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Hunger Facts

The child poverty rate jumped from one in four in 1990 to one child in three in1995. The number of children living in poverty increased by 73%

From 1995 to 1998 the child poverty rate remained at one child in three and the number of children who are poor increased by 7%.

From 1995 to 1998 the number of families with children who are poor increased by 6%.  One quarter of the city’s families with children are poor.

Toronto is a major point of entry and settlement for immigration in Canada for many ethno-racial groups. The child poverty rate is extremely as high as 60% to 90%. More children rely on food banks. Three times more go hungry once a week or more.

More children are homeless.  6200 children are in homeless shelters. This is a 130% increase since 1998. The poverty gap has grown every year since 1999. Despite economic growth, more children rely on relief through food banks. At the same time the severity of their need is increasing.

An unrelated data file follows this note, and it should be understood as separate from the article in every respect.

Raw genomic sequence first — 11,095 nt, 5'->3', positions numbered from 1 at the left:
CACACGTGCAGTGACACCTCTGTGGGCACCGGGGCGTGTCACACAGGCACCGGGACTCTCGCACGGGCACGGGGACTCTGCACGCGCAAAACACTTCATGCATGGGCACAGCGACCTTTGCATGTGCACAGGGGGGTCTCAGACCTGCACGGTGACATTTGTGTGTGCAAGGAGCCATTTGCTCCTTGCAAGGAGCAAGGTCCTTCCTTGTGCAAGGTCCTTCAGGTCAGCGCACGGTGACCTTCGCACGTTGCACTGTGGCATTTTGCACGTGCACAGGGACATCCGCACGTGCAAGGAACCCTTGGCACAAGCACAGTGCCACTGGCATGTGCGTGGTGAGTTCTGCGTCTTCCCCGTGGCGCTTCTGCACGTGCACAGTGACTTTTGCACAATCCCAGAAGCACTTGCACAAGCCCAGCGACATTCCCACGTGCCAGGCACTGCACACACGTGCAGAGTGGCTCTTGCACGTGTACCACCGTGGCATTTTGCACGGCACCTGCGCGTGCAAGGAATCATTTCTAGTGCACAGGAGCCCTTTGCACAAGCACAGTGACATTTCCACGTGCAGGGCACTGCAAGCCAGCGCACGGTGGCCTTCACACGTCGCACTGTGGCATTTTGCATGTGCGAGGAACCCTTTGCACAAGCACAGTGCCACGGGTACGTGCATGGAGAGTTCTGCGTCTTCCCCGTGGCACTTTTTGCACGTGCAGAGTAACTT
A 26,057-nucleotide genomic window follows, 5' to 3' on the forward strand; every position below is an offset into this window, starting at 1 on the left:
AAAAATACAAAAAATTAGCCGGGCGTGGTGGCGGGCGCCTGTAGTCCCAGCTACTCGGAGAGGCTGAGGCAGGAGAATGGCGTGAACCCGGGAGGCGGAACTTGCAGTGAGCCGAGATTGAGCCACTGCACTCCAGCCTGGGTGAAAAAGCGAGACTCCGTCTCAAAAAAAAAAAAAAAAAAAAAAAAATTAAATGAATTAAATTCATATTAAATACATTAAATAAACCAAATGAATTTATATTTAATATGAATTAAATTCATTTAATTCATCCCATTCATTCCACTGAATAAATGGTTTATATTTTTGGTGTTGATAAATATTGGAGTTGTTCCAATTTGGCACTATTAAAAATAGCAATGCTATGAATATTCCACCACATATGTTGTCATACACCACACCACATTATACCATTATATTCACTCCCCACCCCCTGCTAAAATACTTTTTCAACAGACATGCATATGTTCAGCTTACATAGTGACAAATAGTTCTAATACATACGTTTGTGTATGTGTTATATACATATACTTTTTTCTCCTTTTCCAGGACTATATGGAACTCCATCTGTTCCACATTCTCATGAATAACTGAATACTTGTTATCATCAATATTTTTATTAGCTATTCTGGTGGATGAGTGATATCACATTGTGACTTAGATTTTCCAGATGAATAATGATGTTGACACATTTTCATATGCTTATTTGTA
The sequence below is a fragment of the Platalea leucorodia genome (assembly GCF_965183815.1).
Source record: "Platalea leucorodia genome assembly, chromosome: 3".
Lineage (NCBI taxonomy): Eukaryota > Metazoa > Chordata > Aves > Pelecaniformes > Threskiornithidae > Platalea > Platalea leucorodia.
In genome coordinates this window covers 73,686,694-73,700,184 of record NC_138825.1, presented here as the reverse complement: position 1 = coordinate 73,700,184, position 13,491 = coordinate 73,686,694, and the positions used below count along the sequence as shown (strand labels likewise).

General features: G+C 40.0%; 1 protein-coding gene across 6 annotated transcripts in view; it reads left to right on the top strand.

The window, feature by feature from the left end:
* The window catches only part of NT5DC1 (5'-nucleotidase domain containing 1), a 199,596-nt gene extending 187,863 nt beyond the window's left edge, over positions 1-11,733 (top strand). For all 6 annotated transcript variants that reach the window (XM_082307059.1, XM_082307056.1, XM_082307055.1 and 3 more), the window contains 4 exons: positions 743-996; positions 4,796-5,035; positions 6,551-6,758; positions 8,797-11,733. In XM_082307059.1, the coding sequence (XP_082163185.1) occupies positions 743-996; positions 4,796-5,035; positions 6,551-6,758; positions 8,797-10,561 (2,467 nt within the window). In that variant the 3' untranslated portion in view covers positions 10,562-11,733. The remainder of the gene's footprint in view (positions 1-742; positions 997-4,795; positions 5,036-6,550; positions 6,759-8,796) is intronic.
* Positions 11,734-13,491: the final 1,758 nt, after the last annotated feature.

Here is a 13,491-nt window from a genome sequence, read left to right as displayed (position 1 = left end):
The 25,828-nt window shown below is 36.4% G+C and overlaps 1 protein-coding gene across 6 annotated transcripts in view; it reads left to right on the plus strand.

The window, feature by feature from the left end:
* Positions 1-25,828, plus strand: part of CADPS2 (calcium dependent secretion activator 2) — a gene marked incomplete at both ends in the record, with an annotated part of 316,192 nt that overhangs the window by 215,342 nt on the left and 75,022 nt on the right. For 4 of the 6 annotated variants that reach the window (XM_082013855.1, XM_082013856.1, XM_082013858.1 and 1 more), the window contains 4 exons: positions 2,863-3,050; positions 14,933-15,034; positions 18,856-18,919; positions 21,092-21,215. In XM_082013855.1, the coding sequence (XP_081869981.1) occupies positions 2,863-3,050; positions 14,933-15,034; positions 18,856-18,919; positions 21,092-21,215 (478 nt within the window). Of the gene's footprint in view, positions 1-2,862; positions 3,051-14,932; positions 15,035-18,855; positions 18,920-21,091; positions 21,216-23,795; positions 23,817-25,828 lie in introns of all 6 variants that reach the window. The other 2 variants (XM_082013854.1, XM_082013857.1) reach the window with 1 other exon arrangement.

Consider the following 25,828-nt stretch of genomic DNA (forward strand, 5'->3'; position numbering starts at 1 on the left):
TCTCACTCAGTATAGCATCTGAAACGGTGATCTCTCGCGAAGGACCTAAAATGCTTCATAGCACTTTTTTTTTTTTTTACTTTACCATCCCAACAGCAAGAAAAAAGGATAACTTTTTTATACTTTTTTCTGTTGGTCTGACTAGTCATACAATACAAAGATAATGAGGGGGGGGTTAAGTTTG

Over three times more children whose families seek food relief are reported to be going hungry at least one day a week or more.

Deep poverty underlines increasing food bank use.  The average amount of money food bank users have to live on, after paying rent, is $4.95 a day.  Many are forced to choose between feeding their families or be homeless.

It is because of the above statistics that the ACTLAP CHILDREN’S FOUNDATION was established.

ACTLAP recognizes the need for healthy development of children in their early years, and to promote educational success and for the prospect of a productive adulthood. Childcare is both a short and long term, anti-poverty strategy.  

ACTLAP is committed to bringing greater attention to addressing the circumstances of immigrants and refugees children living in poverty

For more information contact:  A.C.F. 

E-Mail: acf@actlap.org



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